Can We Change the World Without Taking Power?

A lot of our understanding of revolution is in terms of the capture of state power. Broadly speaking, there are two ways of doing so: One, you may join a party, raise to power, and change the ways of doing things. This is a reformist tendency. Two, you capture the state power through violent means and then change the state structure. This is a revolutionary approach. In both these approaches, we find that power and state are intrinsic to the way society could be changed. If one were to look at the experiences of the twentieth century, the revolutionary governments across the world — more specifically in China and Russia — or the reformist governments that have gotten power through elections as elsewhere, we find that they have led to a terrific disappointment in terms of how they have changed our world. 

John Holloway, a Marxist sociologist and philosopher, in his work Change the World Without Taking Power: The Meaning of Revolution Today provides an important critique of the present-day understanding of revolutions in terms of state and power relations. He interrogates four key issues: the state, the nature of power, fetishisation, and the meaning and relevance of revolution. Holloway premises his thesis on the critique of capitalism. He believes that we are all living in a dreadful capitalist society, and there is a dire need to create a more human society. Therefore, he writes, “revolution, in the sense of radical social change, is more urgent than ever.”

Holloway argues, “there is simply something wrong with the whole idea of trying to transform society through the state.” This failure is due to fact that the state is not just a neutral institution, but a “specific form of social relations that arises with the development of capitalism”. And that social relation excludes, separates and fragments people from power. Therefore, our struggle must not focus on the state and on taking state power. 

In Holloway’s view, we must develop our structures and ways of doing things. He propounds his arguments with a reflection on the concept of “SCREAM” — an enthusiasm for changing the world. Holloway writes, “Faced with the mutilation of human lives by capitalism, a scream of sadness, a scream of horror, a scream of anger, a scream of refusal: NO.” It is the starting point of theoretical reflection of revolution, born out of rage, and not from reason. He adds, “Our scream is a refusal to accept” — the unacceptable. It is a refusal to accept the inevitability of increased inequality, exploitation, violence and misery. The scream “implies an anguished enthusiasm for changing the world”, the problem is “how we can do it.” 

Holloway, further, attempts to make an important distinction between the Leninist “counter-power” — the capture of state power, or the power to command — as opposed to “anti-power,” the power to do things, or our creative power. For this purpose, Holloway redefines power in terms of “power to” rather than “power over.” In his opinion, power means one’s capacity to do things. The scream is not just rage, but of hope. The scream implies doing. This “doing” implies being-able-to-do, and it negates an existing state of affairs. Power is merely the ability to do. It is “can-ness” — the capacity to do. It is the “power to” show our resentment, join together, and march under a common banner of being-able-to-do. To Holloway, this power is social power, as one’s doing of things depends on the doing of others. For example, we inherit language, technology, and knowledge from others. This is collective power, as “our doing is always part of the social flow of doing.” At this point, we realise that there is no clear division between the doing of one person and the doing of another. However, there are no clear distinctions, no divisions, and no identities.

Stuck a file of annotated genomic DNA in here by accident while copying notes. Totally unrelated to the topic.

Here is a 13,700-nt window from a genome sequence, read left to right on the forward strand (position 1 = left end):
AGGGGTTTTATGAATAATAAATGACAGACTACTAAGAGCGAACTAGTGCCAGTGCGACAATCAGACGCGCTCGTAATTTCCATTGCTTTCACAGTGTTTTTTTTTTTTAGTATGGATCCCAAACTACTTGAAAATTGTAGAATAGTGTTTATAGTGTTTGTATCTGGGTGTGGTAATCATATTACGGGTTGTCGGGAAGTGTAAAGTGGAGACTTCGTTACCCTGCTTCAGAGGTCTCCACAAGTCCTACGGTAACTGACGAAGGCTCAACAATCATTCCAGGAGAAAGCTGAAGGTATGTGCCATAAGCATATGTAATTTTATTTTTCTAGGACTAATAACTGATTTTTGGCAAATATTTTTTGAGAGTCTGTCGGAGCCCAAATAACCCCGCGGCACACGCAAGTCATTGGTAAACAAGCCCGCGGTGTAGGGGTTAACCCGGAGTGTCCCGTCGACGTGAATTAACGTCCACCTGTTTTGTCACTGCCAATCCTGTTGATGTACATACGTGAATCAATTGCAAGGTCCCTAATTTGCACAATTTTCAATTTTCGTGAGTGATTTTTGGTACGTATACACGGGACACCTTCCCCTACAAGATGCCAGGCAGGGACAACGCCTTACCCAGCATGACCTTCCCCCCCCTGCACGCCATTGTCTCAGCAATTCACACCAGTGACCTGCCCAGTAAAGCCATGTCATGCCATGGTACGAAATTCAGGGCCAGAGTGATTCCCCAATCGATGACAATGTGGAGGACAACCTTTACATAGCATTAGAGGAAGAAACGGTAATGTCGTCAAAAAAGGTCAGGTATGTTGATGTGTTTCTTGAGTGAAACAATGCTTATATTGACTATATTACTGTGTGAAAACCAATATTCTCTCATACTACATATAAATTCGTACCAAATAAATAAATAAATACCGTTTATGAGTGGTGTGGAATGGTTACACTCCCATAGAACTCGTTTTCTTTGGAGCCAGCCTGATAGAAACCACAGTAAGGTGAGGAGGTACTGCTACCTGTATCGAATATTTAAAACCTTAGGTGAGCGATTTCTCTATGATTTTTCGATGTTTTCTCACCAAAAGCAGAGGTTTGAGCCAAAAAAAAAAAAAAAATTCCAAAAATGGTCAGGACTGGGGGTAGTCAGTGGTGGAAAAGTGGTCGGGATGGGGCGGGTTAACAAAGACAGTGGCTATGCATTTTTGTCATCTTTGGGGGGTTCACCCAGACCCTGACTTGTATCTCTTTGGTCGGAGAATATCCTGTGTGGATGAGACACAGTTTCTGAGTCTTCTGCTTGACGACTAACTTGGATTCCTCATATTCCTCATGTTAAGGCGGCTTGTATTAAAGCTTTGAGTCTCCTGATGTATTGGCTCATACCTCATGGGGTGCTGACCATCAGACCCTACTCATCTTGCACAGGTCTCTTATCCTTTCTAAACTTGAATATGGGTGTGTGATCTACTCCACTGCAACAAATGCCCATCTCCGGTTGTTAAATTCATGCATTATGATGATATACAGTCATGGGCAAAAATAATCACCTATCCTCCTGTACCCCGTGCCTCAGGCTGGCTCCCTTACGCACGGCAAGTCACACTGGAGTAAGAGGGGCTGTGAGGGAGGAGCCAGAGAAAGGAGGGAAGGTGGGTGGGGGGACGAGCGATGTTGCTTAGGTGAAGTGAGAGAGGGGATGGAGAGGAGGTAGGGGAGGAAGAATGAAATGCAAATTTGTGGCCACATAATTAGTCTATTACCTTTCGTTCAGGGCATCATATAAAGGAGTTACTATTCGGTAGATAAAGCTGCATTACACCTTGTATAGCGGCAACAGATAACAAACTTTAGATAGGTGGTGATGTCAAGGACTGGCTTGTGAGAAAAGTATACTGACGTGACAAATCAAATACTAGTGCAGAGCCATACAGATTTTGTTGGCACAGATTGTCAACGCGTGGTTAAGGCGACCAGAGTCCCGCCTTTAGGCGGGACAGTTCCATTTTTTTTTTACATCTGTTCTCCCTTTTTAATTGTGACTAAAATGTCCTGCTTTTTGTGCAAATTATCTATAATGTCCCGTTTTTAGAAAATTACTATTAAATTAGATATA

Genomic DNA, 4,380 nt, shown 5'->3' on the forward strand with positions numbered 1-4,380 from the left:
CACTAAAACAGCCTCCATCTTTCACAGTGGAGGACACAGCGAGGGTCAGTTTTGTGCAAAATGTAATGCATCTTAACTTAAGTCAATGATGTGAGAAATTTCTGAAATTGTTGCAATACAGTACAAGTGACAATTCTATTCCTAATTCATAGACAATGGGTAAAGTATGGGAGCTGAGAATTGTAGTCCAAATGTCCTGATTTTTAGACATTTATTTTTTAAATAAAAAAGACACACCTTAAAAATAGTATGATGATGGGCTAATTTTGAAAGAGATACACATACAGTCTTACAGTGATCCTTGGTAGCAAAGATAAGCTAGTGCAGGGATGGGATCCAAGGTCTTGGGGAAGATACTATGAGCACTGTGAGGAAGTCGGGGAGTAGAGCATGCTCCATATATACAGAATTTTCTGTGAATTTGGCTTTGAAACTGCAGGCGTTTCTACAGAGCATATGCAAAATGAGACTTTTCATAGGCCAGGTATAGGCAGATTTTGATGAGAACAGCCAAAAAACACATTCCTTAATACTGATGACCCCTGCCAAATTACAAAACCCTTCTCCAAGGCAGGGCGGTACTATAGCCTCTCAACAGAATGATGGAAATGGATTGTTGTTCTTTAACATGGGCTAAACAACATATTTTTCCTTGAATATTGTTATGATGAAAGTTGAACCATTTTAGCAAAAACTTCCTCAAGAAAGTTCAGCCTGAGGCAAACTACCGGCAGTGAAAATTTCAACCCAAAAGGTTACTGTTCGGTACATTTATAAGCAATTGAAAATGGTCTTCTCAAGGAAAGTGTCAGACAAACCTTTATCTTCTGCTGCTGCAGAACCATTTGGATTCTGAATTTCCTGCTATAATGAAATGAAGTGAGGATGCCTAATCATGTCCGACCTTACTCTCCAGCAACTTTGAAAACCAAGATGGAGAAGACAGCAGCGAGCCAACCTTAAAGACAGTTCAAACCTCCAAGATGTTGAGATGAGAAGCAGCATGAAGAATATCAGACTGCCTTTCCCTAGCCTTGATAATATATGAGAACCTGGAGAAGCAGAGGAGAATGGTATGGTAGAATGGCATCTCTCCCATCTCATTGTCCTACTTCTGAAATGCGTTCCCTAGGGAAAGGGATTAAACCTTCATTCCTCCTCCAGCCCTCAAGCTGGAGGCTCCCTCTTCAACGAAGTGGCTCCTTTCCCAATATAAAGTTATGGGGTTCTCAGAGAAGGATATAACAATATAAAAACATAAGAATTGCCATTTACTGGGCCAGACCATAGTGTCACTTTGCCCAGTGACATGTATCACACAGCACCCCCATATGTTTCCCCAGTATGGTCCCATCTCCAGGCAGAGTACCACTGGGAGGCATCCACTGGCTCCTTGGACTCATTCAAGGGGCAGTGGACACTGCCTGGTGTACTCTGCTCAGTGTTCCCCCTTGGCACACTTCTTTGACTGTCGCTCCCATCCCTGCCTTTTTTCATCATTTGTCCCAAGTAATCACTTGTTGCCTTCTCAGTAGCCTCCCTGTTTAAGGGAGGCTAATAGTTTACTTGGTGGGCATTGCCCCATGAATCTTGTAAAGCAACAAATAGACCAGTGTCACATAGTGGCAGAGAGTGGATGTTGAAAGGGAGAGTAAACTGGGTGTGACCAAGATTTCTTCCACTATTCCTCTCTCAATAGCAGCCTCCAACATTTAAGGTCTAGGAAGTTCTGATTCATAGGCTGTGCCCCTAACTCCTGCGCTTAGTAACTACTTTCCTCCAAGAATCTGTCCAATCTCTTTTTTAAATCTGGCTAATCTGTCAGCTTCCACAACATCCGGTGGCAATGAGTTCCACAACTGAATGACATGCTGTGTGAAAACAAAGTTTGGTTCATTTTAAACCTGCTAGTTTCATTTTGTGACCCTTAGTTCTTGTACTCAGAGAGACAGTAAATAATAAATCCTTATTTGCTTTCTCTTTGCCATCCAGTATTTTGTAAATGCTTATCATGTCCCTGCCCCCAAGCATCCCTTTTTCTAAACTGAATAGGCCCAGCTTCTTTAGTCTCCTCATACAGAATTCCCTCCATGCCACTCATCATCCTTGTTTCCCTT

Under capitalism, this social flow of doing is broken. And one of the biggest contributors to it is the concept of ‘private property.’ It is the power of the capitalist to command the doing of others. “Capitalism is the process of breaking the social flow of doing, breaking our power to do, and transforming it into power over others,” writes Holloway. He also critiques past revolutions as mere institutions of “power over” authorities, which have not changed the structure of power itself. 

Holloway criticized Leninist “counter-power” that is based on conquering state power to change our society. Lenin noted: First, we win power; then, we create a society worthy of humanity. He argues, “For us, trying to think about how to change society means having confidence in our own form of action.” No matter how much lip service is paid to the movement, the goal of conquest inevitably leads to the “instrumentalisation of power.” The struggle has an aim — the capture of state power. And all those aspects of the struggle that do not contribute to the end goal are given secondary status. This leads to the hierarchisation of struggles. This hierarchy further impoverishes struggles, as it is a hierarchy of ‘self’ and ‘ourselves’. Holloway notes, the notion of the capture of state power misses the point that the aim of revolution is to have no such power relations. Thus, we need to rethink how to change society without taking over state power. 

It is at this point, Holloway introduces us to Zapatistas and their renewed vocabulary on revolution. The Zapatista uprising in Mexico in January 1994 has been of enormous importance for two reasons: One, they rebelled at a time when there was no longer any space for revolt in modern society. Two, they also had proposed to rethink the whole concept of rebellion. 

In one such instance, when the dialogue between the Mexican government and the Zapatistas in San Andrés, Chiapas, the negotiation was not seen as a symmetrical process between two sides. It was asymmetrical in two ways: First, they weren’t going to negotiate. They sought ‘time’ in responding to the government. And the time to them was not “clock,” but their ability to talk to everyone in Zapatismo and responding. This shows us that their concept of politics is inherently anti-hierarchical. Second, they had asserted themselves with their insistence on wearing their traditional attire and using their language.